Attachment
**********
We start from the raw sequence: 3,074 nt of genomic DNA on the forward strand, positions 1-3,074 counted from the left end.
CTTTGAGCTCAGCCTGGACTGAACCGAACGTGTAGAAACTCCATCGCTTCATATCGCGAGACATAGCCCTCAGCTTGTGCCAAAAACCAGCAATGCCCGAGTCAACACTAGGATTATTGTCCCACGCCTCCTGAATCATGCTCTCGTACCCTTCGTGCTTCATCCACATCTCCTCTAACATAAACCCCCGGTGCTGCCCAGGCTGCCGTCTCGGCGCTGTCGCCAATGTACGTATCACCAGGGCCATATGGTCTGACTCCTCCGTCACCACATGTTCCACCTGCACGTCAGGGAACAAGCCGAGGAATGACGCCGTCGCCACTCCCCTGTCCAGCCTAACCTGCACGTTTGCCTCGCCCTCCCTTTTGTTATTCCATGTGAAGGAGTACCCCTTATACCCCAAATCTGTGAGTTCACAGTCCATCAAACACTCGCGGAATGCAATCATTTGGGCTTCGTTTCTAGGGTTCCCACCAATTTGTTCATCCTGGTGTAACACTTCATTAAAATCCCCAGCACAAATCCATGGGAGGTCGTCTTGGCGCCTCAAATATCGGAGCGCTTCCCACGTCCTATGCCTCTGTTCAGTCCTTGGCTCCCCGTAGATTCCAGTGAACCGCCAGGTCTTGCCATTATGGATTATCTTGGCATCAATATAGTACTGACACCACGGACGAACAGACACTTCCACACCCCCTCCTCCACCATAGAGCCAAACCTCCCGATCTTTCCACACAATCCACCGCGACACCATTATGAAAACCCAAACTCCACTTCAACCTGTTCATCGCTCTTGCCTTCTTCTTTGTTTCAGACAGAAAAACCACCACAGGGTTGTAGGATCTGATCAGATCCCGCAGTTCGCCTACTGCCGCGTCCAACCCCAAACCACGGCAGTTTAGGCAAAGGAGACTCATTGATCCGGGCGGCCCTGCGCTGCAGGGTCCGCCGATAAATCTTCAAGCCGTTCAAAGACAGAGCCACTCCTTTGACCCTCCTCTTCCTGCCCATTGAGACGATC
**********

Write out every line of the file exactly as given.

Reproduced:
We start from the raw sequence: 3,074 nt of genomic DNA on the forward strand, positions 1-3,074 counted from the left end.
CTTTGAGCTCAGCCTGGACTGAACCGAACGTGTAGAAACTCCATCGCTTCATATCGCGAGACATAGCCCTCAGCTTGTGCCAAAAACCAGCAATGCCCGAGTCAACACTAGGATTATTGTCCCACGCCTCCTGAATCATGCTCTCGTACCCTTCGTGCTTCATCCACATCTCCTCTAACATAAACCCCCGGTGCTGCCCAGGCTGCCGTCTCGGCGCTGTCGCCAATGTACGTATCACCAGGGCCATATGGTCTGACTCCTCCGTCACCACATGTTCCACCTGCACGTCAGGGAACAAGCCGAGGAATGACGCCGTCGCCACTCCCCTGTCCAGCCTAACCTGCACGTTTGCCTCGCCCTCCCTTTTGTTATTCCATGTGAAGGAGTACCCCTTATACCCCAAATCTGTGAGTTCACAGTCCATCAAACACTCGCGGAATGCAATCATTTGGGCTTCGTTTCTAGGGTTCCCACCAATTTGTTCATCCTGGTGTAACACTTCATTAAAATCCCCAGCACAAATCCATGGGAGGTCGTCTTGGCGCCTCAAATATCGGAGCGCTTCCCACGTCCTATGCCTCTGTTCAGTCCTTGGCTCCCCGTAGATTCCAGTGAACCGCCAGGTCTTGCCATTATGGATTATCTTGGCATCAATATAGTACTGACACCACGGACGAACAGACACTTCCACACCCCCTCCTCCACCATAGAGCCAAACCTCCCGATCTTTCCACACAATCCACCGCGACACCATTATGAAAACCCAAACTCCACTTCAACCTGTTCATCGCTCTTGCCTTCTTCTTTGTTTCAGACAGAAAAACCACCACAGGGTTGTAGGATCTGATCAGATCCCGCAGTTCGCCTACTGCCGCGTCCAACCCCAAACCACGGCAGTTTAGGCAAAGGAGACTCATTGATCCGGGCGGCCCTGCGCTGCAGGGTCCGCCGATAAATCTTCAAGCCGTTCAAAGACAGAGCCACTCCTTTGACCCTCCTCTTCCTGCCCATTGAGACGATC